“We need a marketplace, and a justice system, and other key pieces of our society to operate more effectively and truly reflect the principle that every one of us counts.”
Sounds like a politician, right? Wrong. The remarks were delivered by Richard Cordray, the director of the Consumer Financial Protection Bureau (CFPB). An Obama-appointed bureaucrat, Cordray is reportedly running for governor in Ohio next year, yet remains atop one of Washington’s most overzealous regulatory agencies.
Over Labor Day weekend, Cordray gave a speech to the Cincinnati AFL-CIO—a potentially valuable ally for any Ohio Democrat—touting his bone fides as a financial regulator and champion of the downtrodden. “Through the worst period of the financial crisis, our team safeguarded billions of dollars of our public money without losing a penny,” Cordray bragged. “And after it all blew up, we took the fight to Wall Street, and we managed to recover about $2 billion for Ohio taxpayers, businesses, and retirees.”
Lack of humility aside, the CFPB director appears to be leveraging his current position to score political points.
And he’s backing it up with action. The CFPB is moving quickly to release a rule targeting the payday loan industry, which provides short-term loans to low-income borrowers in need of capital. Once the rule is released, the CFPB will require payday lenders to verify a borrower’s income, major financial obligations and borrowing history before issuing any loan. The agency has already issued a long list of “affordability criteria” to lengthen the payday lending process. The CFPB’s “payday rule” jeopardizes these transactions by imposing unreasonably high standards. It effectively eliminates the reason for choosing payday loans over traditional bank loans in the first place, erecting a barrier between low-income Americans and the credit they desperately need.
Attacking payday lenders is a favorite pastime of the Democratic Party, and politically popular among liberal voters. Left-wing activists have long smeared the payday loan industry with misleading accusations of 400 percent interest rates and “debt traps.” It makes sense for Cordray to curry favor with them before 2018.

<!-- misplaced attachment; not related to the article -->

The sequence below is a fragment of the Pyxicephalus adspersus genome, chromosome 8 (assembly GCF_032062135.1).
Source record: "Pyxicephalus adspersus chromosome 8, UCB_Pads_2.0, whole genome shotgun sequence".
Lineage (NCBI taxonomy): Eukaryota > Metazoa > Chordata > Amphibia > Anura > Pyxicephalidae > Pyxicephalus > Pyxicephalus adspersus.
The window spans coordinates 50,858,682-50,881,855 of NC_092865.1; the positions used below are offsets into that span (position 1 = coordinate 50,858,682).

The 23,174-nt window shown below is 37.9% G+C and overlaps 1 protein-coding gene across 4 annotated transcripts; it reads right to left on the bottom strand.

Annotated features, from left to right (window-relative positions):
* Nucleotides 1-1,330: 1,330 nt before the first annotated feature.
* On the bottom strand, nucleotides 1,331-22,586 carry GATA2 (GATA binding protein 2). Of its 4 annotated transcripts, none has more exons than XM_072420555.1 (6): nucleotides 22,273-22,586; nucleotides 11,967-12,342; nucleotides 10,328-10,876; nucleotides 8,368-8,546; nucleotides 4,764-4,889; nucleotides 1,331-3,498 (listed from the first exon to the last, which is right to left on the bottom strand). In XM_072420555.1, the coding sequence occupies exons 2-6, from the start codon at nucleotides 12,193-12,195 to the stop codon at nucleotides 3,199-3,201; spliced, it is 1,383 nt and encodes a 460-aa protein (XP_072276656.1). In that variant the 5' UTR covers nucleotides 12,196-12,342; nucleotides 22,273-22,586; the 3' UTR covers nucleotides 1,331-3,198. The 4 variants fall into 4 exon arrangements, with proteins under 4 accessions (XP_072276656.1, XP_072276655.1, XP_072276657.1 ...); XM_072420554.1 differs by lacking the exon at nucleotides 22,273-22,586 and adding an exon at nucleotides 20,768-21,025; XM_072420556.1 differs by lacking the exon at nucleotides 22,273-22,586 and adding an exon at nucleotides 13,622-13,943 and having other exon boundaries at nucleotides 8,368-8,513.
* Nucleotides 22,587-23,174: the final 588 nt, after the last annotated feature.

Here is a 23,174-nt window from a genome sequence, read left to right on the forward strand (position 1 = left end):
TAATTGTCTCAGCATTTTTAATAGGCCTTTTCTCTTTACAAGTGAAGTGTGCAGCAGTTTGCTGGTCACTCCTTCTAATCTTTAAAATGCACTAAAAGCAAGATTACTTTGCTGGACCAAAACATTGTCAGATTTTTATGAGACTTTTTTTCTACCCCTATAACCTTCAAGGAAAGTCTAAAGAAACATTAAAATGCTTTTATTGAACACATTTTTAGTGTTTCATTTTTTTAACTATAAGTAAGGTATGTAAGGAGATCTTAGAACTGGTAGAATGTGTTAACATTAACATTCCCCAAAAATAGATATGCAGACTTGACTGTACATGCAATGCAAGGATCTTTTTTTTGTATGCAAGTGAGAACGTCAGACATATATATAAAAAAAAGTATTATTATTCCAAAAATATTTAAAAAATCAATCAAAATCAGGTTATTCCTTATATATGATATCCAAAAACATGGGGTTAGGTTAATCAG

But his politicking calls into question the Hatch Act, which prohibits federal employees from engaging in any political activity. If Cordray is using his position at the CFPB to build a platform for a 2018 gubernatorial run, he would be abusing his power and violating of the law. President Trump could then fire Cordray “for cause,” which is long overdue.
This is far from Cordray’s only baggage. Despite claiming to be an “independent” entity, the CFPB is arguably Washington’s most politically biased agency. According to a review of 2016 Federal Election Commission data on 15 U.S. agencies and departments, 100 percent of campaign contributions made by CFPB employees went to Democratic candidates. It ties the CFPB for the country’s most politically biased federal entity—alongside the National Endowment for the Humanities, National Transportation Safety Board and Peace Corps. Even the Obama administration’s Justice Department was more diverse in its workforce’s political preferences.
The CFPB also has a long history of “allegations of discrimination based on an employee’s race, their age, gender (and) sexual orientation.” According to Rep. Sean Duffy (R-WI), “CFPB leadership refuses to take meaningful action to prevent this behavior and protect its employees.” Presumably, liberal voters in Ohio will balk at a track record like that.
Richard Cordray might be looking for greener pastures, but his Washington closet has plenty of skeletons.
Gregory T. Angelo is president of Log Cabin Republicans, the country’s premier organization representing LGBT conservatives and straight allies.